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Kamis, 11 Oktober 2012

Puritan Period or the Age of Milton

The period from the accession of Charles I in 1625 to the Revolution of 1688 was filled with a mighty struggle over the question whether king or Commons should be supreme in England. On this question the English people were divided into two main parties. On one side were the Royalists, or Cavaliers, who upheld the monarch with his theory of the divine right of kings, on the other were the Puritans, or Independents, who stood for the rights of the individual man and for the liberties of Parliament and people. The literature of the age is extremely diverse in character, and is sadly lacking in the unity, the joyousness, the splendid enthusiasm of Elizabethan prose and poetry.
The puritans were never a majority in England. But, it was changed in the Civil War in 1642, which ended in puritan victory. The result of the War, England was for a brief period a commonwealth, disciplined at home and respected abroad, through the genius and vigor and tyranny of Oliver Cromwell. When Cromwell died (1658) there was no man in England strong enough to take his place, and two years later “Prince Charlie,” who had long been an exile, was recalled to the throne as Charles II of England.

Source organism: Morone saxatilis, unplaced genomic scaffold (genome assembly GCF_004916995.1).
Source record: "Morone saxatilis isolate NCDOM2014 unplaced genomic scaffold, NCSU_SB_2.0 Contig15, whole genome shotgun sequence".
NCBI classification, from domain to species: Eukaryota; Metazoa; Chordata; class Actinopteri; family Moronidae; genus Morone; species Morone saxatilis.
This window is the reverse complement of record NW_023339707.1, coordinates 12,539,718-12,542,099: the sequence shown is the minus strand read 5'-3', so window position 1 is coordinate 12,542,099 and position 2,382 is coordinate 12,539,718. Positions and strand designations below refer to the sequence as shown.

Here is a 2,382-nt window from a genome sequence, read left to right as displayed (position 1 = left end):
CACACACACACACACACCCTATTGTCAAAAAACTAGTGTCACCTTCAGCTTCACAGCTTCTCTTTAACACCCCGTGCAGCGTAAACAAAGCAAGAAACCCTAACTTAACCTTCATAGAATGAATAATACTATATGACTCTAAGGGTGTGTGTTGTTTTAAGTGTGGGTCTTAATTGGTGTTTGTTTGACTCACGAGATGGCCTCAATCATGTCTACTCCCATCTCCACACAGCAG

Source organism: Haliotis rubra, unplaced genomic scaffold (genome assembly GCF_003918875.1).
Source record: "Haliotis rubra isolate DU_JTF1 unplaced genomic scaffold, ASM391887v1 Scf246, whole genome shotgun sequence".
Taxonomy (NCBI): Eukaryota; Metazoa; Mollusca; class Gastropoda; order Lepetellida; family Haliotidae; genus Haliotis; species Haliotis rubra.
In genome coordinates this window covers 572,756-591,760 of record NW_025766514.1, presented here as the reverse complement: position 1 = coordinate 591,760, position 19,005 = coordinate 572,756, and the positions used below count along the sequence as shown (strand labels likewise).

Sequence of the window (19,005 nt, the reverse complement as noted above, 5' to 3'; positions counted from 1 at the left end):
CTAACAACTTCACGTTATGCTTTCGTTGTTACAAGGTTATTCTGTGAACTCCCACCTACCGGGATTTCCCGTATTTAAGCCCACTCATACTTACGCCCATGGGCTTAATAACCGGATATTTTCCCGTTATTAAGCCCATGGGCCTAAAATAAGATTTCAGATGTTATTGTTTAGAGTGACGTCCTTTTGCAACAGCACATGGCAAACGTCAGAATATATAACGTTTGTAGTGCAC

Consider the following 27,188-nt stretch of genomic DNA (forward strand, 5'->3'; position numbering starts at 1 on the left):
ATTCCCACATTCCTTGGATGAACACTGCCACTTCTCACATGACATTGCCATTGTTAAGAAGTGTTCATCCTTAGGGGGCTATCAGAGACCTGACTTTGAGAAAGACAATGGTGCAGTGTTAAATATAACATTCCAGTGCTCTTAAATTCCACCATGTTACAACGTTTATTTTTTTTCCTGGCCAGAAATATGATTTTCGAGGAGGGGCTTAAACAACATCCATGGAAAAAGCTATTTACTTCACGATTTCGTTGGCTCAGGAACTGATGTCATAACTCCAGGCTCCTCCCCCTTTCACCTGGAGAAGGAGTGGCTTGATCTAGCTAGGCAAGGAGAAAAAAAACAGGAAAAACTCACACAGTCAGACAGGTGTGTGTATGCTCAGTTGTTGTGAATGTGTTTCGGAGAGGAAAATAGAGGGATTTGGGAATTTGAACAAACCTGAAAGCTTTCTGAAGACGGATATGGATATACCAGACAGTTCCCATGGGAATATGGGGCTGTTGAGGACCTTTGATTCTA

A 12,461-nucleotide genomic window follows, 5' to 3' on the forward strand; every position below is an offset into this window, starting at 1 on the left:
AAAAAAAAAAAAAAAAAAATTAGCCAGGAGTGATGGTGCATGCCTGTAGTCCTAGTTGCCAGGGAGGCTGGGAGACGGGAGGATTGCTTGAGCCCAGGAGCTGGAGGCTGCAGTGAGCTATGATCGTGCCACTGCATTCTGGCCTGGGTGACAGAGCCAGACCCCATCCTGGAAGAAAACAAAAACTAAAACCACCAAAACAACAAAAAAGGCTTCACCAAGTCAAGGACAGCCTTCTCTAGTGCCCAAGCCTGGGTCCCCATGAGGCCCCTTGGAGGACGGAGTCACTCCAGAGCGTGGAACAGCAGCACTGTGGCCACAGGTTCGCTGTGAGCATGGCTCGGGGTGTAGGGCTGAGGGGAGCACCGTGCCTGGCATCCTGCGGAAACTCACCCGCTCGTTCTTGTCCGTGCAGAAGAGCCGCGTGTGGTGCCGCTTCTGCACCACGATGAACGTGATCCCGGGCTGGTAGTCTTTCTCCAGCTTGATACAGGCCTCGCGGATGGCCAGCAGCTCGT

The Famous Writer in Puritan Period
The greatest writer of the period was John Milton (1608-1674). He is famous in literature for his early or Horton poems, which are Elizabethan in spirit; for his controversial prose works, which reflect the strife of the age; for his epic of Paradise Lost, and for his tragedy of Samson.
Another notable Puritan, or rather Independent, writer was John Bunyan (1608-1674), whose works reflect the religious ferment of the seventeenth century. His chief works are Grace Abounding, a kind of spiritual biography, and The Pilgrim’s Progress, an allegory of the Christian life which has been more widely read than any other English book.
The chief writer of the Restoration period was John Dryden (1631-1700), a professional author, who often catered to the coarser tastes of the age. There is no single work by which he is gratefully remembered.  He is noted for his political satires, for his vigorous use of the heroic couplet, for his modern prose style, and for his literary criticisms.
Among the numerous minor poets of the period, Robert Herrick and George Herbert are especially noteworthy. A few miscellaneous prose works are the Religio Medici of Thomas Browne, The Compleat Angler of Isaac Walton, and the diaries of Pepys and Evelyn.

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